<option value="46">Virginia</option>
<option value="47">Washington</option>
<option value="48">West Virginia</option>
<option value="49">Wisconsin</option>
<option value="50">Wyoming</option>
<option value="51">District of Columbia</option>
</select></td>
</tr>
<tr>
<td>City</td>
<td><input type="text" name="cty" onBlur="chkcity();"/></td>
</tr>
<tr>
<td>Zip Code </td>
<td><input type="text" name="zpcd"/></td>
</tr>
</table>
<input type="button" name="button" value="Pay for Membership"
onclick="VerifyEntries()"/>
</p>
</form>
</body>
</html>
>>>> End HTML/JavaScript Page <<<<<<<<<<<<<>>>> Start PHP Script <<<<<<<<<<<<< <?php
$host = "my.server.net";
$login = "loginname";
$pwd = "password";
$port = "";
$db = "database";
$fln = "table" ;
$prma = $_REQUEST["stt"] ;
$prmb = $_REQUEST["cty"] ;
$host=$host.":".(integer)$port;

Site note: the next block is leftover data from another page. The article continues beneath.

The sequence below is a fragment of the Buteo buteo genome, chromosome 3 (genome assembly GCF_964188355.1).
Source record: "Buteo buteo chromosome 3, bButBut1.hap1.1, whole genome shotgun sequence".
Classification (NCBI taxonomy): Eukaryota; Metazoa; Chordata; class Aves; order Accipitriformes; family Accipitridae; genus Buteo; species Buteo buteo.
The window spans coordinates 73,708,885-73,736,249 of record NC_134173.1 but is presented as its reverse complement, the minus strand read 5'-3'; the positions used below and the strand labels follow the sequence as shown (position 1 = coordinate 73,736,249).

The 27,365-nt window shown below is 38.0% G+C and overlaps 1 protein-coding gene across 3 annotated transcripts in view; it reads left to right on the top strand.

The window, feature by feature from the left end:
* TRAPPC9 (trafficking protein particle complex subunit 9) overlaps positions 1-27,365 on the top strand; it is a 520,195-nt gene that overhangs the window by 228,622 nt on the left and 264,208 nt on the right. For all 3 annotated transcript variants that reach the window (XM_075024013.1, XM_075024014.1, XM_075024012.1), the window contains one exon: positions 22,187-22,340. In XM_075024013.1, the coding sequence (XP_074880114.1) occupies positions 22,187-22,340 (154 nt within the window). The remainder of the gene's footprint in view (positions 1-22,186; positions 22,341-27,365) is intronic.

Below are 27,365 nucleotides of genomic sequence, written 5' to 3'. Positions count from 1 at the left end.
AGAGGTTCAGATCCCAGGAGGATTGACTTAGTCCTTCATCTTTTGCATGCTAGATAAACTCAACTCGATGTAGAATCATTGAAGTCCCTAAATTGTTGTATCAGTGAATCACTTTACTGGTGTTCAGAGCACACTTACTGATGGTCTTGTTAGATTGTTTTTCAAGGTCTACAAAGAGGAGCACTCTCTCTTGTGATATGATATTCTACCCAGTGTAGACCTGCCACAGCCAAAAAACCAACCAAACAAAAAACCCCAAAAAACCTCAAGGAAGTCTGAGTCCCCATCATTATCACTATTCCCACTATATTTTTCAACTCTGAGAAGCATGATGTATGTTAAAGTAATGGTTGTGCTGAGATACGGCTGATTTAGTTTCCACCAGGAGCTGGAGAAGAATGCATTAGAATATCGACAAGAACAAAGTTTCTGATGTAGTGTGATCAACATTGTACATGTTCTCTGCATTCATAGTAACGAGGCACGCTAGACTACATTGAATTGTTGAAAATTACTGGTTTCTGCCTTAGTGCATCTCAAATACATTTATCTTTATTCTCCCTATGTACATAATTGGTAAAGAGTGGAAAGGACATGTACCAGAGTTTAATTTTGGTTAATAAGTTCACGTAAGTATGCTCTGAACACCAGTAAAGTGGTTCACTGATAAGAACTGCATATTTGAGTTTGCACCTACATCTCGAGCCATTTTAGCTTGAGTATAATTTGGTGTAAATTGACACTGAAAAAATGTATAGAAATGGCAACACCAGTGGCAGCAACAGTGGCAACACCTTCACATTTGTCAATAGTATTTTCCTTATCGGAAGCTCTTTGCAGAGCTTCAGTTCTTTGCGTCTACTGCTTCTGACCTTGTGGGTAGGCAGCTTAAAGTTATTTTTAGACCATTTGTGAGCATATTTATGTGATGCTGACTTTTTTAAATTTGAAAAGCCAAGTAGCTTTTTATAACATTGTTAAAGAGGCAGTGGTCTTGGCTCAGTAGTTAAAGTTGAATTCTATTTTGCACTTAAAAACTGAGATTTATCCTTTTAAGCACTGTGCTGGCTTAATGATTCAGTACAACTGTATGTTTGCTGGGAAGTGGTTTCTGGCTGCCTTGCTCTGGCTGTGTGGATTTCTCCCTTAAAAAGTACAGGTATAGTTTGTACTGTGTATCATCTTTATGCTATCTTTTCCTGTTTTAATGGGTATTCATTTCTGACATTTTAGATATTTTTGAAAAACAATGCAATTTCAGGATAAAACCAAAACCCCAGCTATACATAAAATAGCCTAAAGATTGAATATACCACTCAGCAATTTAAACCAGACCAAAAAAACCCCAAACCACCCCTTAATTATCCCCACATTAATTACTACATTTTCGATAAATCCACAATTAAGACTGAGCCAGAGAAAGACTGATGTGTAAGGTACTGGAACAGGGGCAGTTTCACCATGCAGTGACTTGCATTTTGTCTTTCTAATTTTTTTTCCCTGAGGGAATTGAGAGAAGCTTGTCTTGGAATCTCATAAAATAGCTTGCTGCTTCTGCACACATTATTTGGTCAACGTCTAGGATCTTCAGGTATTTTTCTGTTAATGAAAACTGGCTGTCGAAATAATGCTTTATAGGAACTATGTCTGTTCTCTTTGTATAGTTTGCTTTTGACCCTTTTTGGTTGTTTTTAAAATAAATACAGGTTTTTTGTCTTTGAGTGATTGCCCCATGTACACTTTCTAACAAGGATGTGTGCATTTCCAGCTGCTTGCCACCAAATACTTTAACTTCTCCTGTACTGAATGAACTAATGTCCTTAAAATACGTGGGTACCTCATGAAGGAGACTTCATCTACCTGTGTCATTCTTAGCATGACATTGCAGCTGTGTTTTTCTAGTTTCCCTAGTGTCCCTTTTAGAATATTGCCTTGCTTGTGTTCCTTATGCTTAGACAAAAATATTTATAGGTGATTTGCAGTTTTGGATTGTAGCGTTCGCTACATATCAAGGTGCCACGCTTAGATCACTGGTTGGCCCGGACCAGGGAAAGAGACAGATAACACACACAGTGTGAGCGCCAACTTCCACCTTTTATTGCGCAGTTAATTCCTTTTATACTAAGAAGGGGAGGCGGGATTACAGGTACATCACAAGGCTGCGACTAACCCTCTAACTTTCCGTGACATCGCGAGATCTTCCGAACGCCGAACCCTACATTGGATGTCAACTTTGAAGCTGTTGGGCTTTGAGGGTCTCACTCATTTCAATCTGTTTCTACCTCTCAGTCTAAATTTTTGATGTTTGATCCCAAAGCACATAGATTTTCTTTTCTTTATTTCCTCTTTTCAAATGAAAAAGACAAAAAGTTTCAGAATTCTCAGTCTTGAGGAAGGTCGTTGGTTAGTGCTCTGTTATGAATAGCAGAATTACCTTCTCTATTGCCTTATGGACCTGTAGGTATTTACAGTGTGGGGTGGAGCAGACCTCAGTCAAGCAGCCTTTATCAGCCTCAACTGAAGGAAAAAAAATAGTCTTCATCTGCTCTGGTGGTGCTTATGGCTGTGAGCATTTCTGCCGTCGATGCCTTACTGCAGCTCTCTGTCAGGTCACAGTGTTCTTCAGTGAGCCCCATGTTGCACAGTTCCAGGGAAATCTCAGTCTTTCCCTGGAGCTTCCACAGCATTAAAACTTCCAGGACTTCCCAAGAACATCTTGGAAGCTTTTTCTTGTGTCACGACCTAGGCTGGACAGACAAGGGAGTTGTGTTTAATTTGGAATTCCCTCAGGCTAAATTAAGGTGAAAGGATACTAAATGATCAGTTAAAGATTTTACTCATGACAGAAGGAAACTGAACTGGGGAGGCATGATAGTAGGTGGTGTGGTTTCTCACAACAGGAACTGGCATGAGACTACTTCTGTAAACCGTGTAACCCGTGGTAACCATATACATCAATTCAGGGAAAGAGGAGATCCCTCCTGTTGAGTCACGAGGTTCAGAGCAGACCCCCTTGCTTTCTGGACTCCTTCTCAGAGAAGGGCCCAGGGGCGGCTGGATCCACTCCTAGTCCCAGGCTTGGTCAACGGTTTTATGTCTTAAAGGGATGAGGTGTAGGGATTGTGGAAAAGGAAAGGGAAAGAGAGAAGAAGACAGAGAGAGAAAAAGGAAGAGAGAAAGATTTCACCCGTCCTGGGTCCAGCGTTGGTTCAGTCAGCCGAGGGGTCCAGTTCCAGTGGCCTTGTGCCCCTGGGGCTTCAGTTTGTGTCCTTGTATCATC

$conn=mysql_connect($host,$login,$pwd) or die();
$sql = "SELECT * FROM $fln WHERE stt='$prma' AND cty='$prmb'";
mysql_select_db($db,$conn) ;
$result = mysql_query($sql);
$num_rows = mysql_num_rows($result);
if ($num_rows==1) { echo "fou~~und" ; }
else{ echo "dec~~ine" ; }
?>>>>>>>> End PHP Script <<<<<<<<<<<<<


Ciao . . . C.Joseph

That which a man buys too cheaply . . .
He esteems too lightly
Mar 18 '06 #1
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7 Replies


P: n/a
There is a few things I would test here. The first one being what your
PHP script is giving back to you. Output the results of your PHP calls
somewhere, make sure that PHP is giving you the values you expect. If
the values are coming back correctly, then you can eliminate the
problem being in the PHP script.

However, if they are not coming out correctly, then check the inputs of